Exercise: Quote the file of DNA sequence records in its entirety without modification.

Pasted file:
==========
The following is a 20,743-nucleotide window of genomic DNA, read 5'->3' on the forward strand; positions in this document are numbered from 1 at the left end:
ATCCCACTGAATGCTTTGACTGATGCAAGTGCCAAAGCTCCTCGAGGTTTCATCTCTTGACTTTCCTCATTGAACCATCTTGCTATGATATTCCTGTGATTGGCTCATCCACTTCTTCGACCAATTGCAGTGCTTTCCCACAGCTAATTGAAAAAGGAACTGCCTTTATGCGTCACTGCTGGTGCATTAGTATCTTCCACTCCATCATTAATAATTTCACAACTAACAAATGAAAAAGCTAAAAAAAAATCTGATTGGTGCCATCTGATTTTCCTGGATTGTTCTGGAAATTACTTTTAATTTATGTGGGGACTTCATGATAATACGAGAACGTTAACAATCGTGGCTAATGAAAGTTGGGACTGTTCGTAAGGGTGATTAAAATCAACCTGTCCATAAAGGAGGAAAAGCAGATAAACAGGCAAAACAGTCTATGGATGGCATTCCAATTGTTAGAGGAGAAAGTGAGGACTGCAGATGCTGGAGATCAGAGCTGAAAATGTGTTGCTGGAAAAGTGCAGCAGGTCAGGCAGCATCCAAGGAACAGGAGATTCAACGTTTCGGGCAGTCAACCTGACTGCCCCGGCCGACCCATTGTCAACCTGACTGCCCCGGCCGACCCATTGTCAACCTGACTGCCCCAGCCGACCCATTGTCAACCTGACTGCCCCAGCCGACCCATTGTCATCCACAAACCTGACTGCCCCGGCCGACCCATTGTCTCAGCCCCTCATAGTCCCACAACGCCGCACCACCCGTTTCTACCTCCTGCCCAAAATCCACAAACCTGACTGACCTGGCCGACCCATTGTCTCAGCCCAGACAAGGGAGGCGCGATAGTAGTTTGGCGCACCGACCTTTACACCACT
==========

The following is a 20,743-nucleotide window of genomic DNA, read 5'->3' on the forward strand; positions in this document are numbered from 1 at the left end:
ATCCCACTGAATGCTTTGACTGATGCAAGTGCCAAAGCTCCTCGAGGTTTCATCTCTTGACTTTCCTCATTGAACCATCTTGCTATGATATTCCTGTGATTGGCTCATCCACTTCTTCGACCAATTGCAGTGCTTTCCCACAGCTAATTGAAAAAGGAACTGCCTTTATGCGTCACTGCTGGTGCATTAGTATCTTCCACTCCATCATTAATAATTTCACAACTAACAAATGAAAAAGCTAAAAAAAAATCTGATTGGTGCCATCTGATTTTCCTGGATTGTTCTGGAAATTACTTTTAATTTATGTGGGGACTTCATGATAATACGAGAACGTTAACAATCGTGGCTAATGAAAGTTGGGACTGTTCGTAAGGGTGATTAAAATCAACCTGTCCATAAAGGAGGAAAAGCAGATAAACAGGCAAAACAGTCTATGGATGGCATTCCAATTGTTAGAGGAGAAAGTGAGGACTGCAGATGCTGGAGATCAGAGCTGAAAATGTGTTGCTGGAAAAGTGCAGCAGGTCAGGCAGCATCCAAGGAACAGGAGATTCAACGTTTCGGGCAGTCAACCTGACTGCCCCGGCCGACCCATTGTCAACCTGACTGCCCCGGCCGACCCATTGTCAACCTGACTGCCCCAGCCGACCCATTGTCAACCTGACTGCCCCAGCCGACCCATTGTCATCCACAAACCTGACTGCCCCGGCCGACCCATTGTCTCAGCCCCTCATAGTCCCACAACGCCGCACCACCCGTTTCTACCTCCTGCCCAAAATCCACAAACCTGACTGACCTGGCCGACCCATTGTCTCAGCCCAGACAAGGGAGGCGCGATAGTAGTTTGGCGCACCGACCTTTACACCACT